Background image by Peg via Wikimedia Commons.
The Moon is our heavenly companion. In terms of significance, it is second only to the Sun. It doesn’t blind us with its intensity. It entices us, revealing a little more or a little less of itself each time we care to look.
Sometimes it disappears altogether. This lasts for a couple of days and then we see a thin crescent. This was traditionally referred to as a new moon but present-day astronomers use that term for the earlier missing phase. Then, the illuminated portion of the Moon steadily waxes, or increases. When it appears half-full, it is called a first quarter moon because a quarter of the cycle has been completed. Then, when it is between half-full and full, it is called a waxing gibbous. After the full moon are the waning, or decreasing, phases, namely waning gibbous, third quarter, waning crescent, and back to a new moon.
What we are actually seeing is the portion of the near side (Earth-facing side) of the Moon which is lit up by the Sun. Just like the Earth, the Moon has a bright side (daytime side) and a dark side (nighttime side). When the Earth lies between the Sun and the Moon, the near side is the same as the bright side and so the Moon looks full. When the Moon lies between the Sun and the Earth, the near side of the Moon is dark since the Sun is then shining on the far side. This is what we call a new moon.
One cycle of lunar phases is, on average, 29.5 days long. This gave us the month, the second oldest unit of time after the day. The fact that it is about as long as a woman’s menstrual cycle made it seem even more significant than it would have otherwise been. To ancient peoples, this was yet another example of a mysterious connection between us and the heavens.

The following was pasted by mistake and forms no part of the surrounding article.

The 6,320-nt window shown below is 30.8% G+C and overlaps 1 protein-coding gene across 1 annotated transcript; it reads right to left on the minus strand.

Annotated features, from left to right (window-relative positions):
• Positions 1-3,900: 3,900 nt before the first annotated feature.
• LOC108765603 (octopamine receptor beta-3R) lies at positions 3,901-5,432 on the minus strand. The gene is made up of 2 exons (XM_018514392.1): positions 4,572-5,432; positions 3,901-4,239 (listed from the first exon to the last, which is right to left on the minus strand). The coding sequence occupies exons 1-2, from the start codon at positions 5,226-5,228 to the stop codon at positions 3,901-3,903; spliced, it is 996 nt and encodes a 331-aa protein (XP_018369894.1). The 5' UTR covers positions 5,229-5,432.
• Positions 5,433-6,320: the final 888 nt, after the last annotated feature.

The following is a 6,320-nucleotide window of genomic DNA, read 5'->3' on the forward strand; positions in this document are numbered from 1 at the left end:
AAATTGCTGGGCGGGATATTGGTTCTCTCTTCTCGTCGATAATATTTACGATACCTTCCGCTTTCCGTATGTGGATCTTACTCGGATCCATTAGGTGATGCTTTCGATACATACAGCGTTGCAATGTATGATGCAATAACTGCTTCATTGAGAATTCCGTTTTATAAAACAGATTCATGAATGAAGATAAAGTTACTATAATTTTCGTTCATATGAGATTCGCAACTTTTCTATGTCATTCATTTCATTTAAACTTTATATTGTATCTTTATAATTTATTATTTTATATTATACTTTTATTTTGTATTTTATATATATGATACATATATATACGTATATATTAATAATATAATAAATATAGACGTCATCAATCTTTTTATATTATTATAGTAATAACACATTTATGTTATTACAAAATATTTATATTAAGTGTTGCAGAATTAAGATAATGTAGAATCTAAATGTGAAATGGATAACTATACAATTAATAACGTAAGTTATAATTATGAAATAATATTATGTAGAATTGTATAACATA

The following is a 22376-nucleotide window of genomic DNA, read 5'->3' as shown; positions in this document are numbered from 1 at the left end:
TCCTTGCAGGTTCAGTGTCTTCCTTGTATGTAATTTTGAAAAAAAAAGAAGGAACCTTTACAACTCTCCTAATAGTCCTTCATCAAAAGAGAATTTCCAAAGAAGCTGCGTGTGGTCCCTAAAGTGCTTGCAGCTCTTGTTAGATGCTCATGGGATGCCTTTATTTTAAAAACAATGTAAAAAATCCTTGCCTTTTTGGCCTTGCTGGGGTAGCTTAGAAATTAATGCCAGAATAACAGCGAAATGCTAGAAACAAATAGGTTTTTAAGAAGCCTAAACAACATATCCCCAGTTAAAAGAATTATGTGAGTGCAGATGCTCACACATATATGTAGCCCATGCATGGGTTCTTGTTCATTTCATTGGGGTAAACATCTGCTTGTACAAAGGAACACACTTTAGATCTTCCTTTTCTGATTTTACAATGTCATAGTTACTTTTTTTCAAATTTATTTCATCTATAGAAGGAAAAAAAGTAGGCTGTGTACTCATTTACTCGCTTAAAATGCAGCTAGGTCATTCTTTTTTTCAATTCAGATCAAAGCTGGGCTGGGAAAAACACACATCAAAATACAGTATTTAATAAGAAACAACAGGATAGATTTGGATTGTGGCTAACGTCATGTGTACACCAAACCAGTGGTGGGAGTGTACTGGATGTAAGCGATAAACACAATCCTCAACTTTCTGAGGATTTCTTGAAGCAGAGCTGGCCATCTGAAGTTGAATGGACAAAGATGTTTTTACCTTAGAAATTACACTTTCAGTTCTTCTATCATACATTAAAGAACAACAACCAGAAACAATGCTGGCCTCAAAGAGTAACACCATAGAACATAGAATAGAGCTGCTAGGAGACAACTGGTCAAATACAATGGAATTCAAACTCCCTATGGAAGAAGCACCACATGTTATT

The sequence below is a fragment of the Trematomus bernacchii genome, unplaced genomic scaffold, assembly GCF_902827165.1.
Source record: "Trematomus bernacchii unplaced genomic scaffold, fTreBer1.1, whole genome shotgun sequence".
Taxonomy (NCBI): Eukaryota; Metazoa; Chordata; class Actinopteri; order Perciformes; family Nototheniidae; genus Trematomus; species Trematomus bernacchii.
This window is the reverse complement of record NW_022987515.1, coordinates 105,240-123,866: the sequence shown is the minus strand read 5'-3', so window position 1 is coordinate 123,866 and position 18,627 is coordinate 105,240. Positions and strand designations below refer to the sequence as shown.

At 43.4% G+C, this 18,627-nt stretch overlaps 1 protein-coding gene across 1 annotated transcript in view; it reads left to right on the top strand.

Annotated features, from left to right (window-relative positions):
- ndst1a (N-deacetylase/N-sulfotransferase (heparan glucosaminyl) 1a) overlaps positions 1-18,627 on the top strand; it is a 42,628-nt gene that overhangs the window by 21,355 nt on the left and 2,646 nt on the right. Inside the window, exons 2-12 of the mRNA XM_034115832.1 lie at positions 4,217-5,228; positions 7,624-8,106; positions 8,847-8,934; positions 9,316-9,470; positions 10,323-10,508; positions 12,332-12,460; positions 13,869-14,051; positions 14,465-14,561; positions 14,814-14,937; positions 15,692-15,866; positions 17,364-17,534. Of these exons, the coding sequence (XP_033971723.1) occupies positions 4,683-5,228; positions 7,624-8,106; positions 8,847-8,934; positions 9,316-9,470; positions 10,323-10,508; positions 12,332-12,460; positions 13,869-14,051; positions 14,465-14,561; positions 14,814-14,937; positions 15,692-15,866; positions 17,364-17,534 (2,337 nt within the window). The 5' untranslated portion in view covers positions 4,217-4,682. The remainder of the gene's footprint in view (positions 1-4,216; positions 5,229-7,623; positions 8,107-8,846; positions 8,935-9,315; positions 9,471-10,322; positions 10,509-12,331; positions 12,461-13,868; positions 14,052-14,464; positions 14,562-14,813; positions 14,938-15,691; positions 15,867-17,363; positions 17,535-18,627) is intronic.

Astronomers refer to one cycle of lunar phases as a synodic month.
Is this the same as one orbit of the Moon around the Earth? No. That would be a sidereal month which is around 27.3 days long.
You can measure the length of a sidereal month the same way you can measure the length of a sidereal day. Go out one night and see where the Moon is (if it’s up) in relation to some bright stars. If you go out the next night, you will see that the Moon has drifted a bit. From night to night, it will steadily drift against the background constellations. It will take around 27.3 days to get back to the original position.
A synodic month is longer than a sidereal month for the same reason that a solar day is longer than a sidereal day. During the time it takes the Moon to orbit the Earth, the Earth has moved in its orbit around the Sun.
You can see this in the figure above if you pay close attention. The first and last diagrams of the Earth-Moon system depict a new moon. On the first diagram, the Moon lies above and slightly to the right of the Earth. If the Moon’s orbit were a clock, the Moon would be at around 12:02 on the first diagram. One sidereal month later, it will get back to the same clock position. But after one synodic month, the Moon has to be located above and slight to the left of the Earth (or at around 11:58 on a clock) as shown on the last diagram. The difference between the sidereal month and the synodic month is shaded in green on the last diagram.
Just as our first clocks were based on the cycle of day and night, our first calendars were based on lunar cycles. Even today, some of the world’s calendars are purely lunar. But over time, another natural cycle became more and more important to us. Some societies made room in their calendar for the Moon and this other cycle. And some completely abandoned the Moon as a timekeeper.
This other cycle is the cycle of seasons. It is the subject of my next post.